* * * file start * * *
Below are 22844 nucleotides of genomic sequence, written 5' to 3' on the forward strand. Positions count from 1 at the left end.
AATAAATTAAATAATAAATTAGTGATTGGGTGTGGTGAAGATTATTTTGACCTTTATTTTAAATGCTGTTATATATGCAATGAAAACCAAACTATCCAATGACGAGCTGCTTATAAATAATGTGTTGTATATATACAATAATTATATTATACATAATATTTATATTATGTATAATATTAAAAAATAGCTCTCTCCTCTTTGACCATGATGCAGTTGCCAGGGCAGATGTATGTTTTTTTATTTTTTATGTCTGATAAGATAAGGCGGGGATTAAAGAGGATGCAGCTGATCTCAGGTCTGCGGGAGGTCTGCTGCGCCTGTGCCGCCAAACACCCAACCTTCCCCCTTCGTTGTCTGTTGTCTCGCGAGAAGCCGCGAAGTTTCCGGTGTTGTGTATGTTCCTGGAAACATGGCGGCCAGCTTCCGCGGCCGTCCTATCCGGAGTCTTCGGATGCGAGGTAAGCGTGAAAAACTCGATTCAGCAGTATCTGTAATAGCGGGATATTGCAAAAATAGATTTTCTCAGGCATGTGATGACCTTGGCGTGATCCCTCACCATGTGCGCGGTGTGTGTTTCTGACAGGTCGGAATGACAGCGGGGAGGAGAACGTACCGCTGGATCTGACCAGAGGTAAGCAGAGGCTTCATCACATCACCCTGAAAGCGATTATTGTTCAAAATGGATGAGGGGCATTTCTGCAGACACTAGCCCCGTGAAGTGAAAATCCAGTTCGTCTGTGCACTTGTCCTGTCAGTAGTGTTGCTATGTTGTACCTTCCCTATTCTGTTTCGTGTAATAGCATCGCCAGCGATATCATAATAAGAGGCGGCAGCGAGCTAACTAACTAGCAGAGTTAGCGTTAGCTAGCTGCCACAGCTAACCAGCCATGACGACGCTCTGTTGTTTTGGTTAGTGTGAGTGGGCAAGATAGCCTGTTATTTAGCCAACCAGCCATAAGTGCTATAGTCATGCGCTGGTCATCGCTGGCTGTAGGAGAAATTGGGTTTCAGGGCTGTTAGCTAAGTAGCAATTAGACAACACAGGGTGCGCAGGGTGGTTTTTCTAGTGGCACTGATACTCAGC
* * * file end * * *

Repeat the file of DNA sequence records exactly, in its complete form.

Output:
Below are 22844 nucleotides of genomic sequence, written 5' to 3' on the forward strand. Positions count from 1 at the left end.
AATAAATTAAATAATAAATTAGTGATTGGGTGTGGTGAAGATTATTTTGACCTTTATTTTAAATGCTGTTATATATGCAATGAAAACCAAACTATCCAATGACGAGCTGCTTATAAATAATGTGTTGTATATATACAATAATTATATTATACATAATATTTATATTATGTATAATATTAAAAAATAGCTCTCTCCTCTTTGACCATGATGCAGTTGCCAGGGCAGATGTATGTTTTTTTATTTTTTATGTCTGATAAGATAAGGCGGGGATTAAAGAGGATGCAGCTGATCTCAGGTCTGCGGGAGGTCTGCTGCGCCTGTGCCGCCAAACACCCAACCTTCCCCCTTCGTTGTCTGTTGTCTCGCGAGAAGCCGCGAAGTTTCCGGTGTTGTGTATGTTCCTGGAAACATGGCGGCCAGCTTCCGCGGCCGTCCTATCCGGAGTCTTCGGATGCGAGGTAAGCGTGAAAAACTCGATTCAGCAGTATCTGTAATAGCGGGATATTGCAAAAATAGATTTTCTCAGGCATGTGATGACCTTGGCGTGATCCCTCACCATGTGCGCGGTGTGTGTTTCTGACAGGTCGGAATGACAGCGGGGAGGAGAACGTACCGCTGGATCTGACCAGAGGTAAGCAGAGGCTTCATCACATCACCCTGAAAGCGATTATTGTTCAAAATGGATGAGGGGCATTTCTGCAGACACTAGCCCCGTGAAGTGAAAATCCAGTTCGTCTGTGCACTTGTCCTGTCAGTAGTGTTGCTATGTTGTACCTTCCCTATTCTGTTTCGTGTAATAGCATCGCCAGCGATATCATAATAAGAGGCGGCAGCGAGCTAACTAACTAGCAGAGTTAGCGTTAGCTAGCTGCCACAGCTAACCAGCCATGACGACGCTCTGTTGTTTTGGTTAGTGTGAGTGGGCAAGATAGCCTGTTATTTAGCCAACCAGCCATAAGTGCTATAGTCATGCGCTGGTCATCGCTGGCTGTAGGAGAAATTGGGTTTCAGGGCTGTTAGCTAAGTAGCAATTAGACAACACAGGGTGCGCAGGGTGGTTTTTCTAGTGGCACTGATACTCAGC